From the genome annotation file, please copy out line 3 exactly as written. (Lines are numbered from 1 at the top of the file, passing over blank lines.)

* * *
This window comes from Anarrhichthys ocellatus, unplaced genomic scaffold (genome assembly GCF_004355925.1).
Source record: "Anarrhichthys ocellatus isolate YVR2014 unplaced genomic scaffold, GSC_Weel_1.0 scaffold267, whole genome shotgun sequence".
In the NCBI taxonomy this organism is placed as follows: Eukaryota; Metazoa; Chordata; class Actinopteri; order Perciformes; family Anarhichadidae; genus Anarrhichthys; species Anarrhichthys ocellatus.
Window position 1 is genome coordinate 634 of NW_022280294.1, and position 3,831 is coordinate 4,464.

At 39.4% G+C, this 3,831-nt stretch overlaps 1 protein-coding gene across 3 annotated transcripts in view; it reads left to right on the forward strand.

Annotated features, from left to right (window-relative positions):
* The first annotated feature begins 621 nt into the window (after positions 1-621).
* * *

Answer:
In the NCBI taxonomy this organism is placed as follows: Eukaryota; Metazoa; Chordata; class Actinopteri; order Perciformes; family Anarhichadidae; genus Anarrhichthys; species Anarrhichthys ocellatus.